The Unspeakable Options to Repair Rhode Island’s Schools
Anybody who’s ever gone through a period of his or her life — or observed one in somebody close — during which he or she made the mistake of finding debt so easy as to avoid a necessary reduction in household spending will recognize what’s going on with the current push for new funding for school repairs. Your budget seems impossible to manage without the debt, because unforeseeable yet inevitable expenses have a way of coming up. You can’t know that the fridge is about to go or a health issue is cropping up out of sight or a loss of income is looming, but some of the expenses that can occur will occur over a given time period.
So, you spend money that ought to go into maintenance or savings on other things that seem justified at the time, and you wind up with the sort of thinking that Rhode Island’s young general treasurer, Seth Magaziner, exhibits when he “outlines funding options for school-facilities overhaul” in a Linda Borg article in the Providence Journal:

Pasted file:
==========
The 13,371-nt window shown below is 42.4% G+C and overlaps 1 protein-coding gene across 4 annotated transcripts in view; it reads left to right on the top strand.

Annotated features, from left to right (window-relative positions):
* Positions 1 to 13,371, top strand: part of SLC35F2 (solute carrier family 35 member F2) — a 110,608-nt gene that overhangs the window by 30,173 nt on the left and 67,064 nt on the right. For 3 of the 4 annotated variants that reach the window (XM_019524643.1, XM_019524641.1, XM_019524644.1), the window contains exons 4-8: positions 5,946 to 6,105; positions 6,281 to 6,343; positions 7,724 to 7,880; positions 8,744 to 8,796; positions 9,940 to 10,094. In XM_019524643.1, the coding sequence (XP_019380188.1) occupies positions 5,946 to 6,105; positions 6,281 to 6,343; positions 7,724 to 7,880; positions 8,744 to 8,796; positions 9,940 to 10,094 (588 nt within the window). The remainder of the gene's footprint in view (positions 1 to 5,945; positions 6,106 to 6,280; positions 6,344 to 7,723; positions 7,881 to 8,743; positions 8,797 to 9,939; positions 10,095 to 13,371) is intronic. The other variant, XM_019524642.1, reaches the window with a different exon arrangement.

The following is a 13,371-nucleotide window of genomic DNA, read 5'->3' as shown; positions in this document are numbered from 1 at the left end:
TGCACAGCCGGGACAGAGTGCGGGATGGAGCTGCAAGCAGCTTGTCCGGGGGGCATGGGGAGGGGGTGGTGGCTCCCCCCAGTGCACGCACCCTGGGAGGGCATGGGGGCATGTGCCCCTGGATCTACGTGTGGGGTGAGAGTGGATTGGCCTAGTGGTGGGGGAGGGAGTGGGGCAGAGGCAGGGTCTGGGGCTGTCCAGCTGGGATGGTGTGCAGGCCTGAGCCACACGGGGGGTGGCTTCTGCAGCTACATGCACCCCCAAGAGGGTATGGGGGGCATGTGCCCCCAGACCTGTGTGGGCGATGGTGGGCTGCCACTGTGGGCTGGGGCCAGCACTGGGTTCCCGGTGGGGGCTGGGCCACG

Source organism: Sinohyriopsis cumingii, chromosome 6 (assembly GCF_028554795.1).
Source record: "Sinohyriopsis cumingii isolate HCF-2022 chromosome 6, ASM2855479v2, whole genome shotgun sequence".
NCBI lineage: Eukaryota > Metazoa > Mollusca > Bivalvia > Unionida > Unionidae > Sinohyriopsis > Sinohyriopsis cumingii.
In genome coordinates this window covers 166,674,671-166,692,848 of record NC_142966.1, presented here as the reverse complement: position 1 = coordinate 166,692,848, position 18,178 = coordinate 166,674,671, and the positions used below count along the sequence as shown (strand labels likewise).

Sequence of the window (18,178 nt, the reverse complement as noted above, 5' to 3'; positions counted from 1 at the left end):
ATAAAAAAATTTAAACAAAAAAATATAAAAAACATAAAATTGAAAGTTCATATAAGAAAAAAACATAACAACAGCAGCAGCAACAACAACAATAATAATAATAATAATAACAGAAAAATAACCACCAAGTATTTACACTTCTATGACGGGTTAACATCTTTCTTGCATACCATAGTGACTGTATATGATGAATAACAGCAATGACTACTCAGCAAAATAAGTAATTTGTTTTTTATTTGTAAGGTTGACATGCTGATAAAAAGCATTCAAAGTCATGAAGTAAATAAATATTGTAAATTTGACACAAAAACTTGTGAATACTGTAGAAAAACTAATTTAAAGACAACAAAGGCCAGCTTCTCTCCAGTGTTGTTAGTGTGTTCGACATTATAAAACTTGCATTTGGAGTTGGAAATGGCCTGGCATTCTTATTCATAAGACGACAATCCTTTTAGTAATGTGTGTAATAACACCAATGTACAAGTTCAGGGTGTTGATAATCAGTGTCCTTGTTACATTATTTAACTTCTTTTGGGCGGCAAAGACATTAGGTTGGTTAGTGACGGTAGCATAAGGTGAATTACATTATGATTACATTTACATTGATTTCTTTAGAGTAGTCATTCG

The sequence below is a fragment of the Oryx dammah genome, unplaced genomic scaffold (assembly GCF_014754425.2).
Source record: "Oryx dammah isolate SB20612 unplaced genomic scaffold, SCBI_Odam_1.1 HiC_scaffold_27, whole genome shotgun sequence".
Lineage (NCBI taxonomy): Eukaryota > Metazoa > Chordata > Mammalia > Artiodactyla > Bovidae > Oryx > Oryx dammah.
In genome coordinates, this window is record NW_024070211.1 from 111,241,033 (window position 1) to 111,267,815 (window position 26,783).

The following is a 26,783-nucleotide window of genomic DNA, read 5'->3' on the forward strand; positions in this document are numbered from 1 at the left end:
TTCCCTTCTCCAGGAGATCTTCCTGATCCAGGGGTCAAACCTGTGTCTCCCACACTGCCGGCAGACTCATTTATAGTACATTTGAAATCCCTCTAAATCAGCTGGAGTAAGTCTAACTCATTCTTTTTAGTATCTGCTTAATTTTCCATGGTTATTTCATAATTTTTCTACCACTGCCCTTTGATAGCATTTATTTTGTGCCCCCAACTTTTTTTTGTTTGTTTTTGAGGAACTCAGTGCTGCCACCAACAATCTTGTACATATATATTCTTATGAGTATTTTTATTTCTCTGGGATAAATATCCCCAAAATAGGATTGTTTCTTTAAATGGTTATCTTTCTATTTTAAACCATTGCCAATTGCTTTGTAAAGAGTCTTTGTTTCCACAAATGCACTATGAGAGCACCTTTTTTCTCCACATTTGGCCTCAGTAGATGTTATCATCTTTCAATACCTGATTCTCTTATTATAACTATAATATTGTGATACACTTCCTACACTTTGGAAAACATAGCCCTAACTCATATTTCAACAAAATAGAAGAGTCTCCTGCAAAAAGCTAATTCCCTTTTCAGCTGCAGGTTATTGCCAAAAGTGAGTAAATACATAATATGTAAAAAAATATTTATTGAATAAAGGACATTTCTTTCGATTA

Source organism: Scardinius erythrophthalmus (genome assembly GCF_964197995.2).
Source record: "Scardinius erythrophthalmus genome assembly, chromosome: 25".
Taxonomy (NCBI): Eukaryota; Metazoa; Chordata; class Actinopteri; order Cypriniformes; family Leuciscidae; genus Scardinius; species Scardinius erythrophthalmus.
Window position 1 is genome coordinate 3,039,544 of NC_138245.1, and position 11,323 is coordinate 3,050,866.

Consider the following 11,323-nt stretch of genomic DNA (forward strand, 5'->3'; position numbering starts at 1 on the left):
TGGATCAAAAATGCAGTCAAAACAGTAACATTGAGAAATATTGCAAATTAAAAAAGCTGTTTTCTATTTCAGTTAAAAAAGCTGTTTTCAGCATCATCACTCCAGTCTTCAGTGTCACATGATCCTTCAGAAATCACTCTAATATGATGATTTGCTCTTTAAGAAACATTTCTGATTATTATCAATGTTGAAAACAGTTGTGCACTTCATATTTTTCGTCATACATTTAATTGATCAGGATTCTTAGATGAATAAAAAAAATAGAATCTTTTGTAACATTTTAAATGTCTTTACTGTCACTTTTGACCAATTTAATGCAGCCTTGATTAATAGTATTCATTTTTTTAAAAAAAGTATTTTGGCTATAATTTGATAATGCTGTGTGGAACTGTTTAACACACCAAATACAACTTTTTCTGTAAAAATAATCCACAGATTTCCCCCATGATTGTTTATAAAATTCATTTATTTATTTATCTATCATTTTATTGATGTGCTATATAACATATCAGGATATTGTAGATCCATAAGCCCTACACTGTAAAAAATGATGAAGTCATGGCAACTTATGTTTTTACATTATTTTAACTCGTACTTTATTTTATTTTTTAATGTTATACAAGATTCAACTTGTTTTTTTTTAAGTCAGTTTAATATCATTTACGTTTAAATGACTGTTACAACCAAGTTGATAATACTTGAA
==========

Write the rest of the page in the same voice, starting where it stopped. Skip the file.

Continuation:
“I’ll argue that K-12 has been underfunded for a long time,” Magaziner said. “We haven’t had a K-12 bond [for school repairs] since 1984.”
One way to pay for these repairs is for the state to float a statewide bond to fund the pay-as-you-go system. He said a recent analysis projected that the state has the capacity to borrow $1.2 billion over 10 years.
When the RI Center for Freedom & Prosperity developed its District Impact Model for Educational Scholarships (DIMES) tool for assessing the budgetary and enrollment effects of school policy, we found that school choice would free up hundreds of millions, even billions, of dollars in government spending on education, depending how the policy was designed. At the same time, school choice would draw more investment from parents and others into education in Rhode Island.
Yet, we hear about billions of dollars of new funding that the state, cities, and towns will have to find in order to repair or replace neglected buildings, because public officials don’t want to change how things are done and don’t want to revisit their priorities to find the money in existing revenue.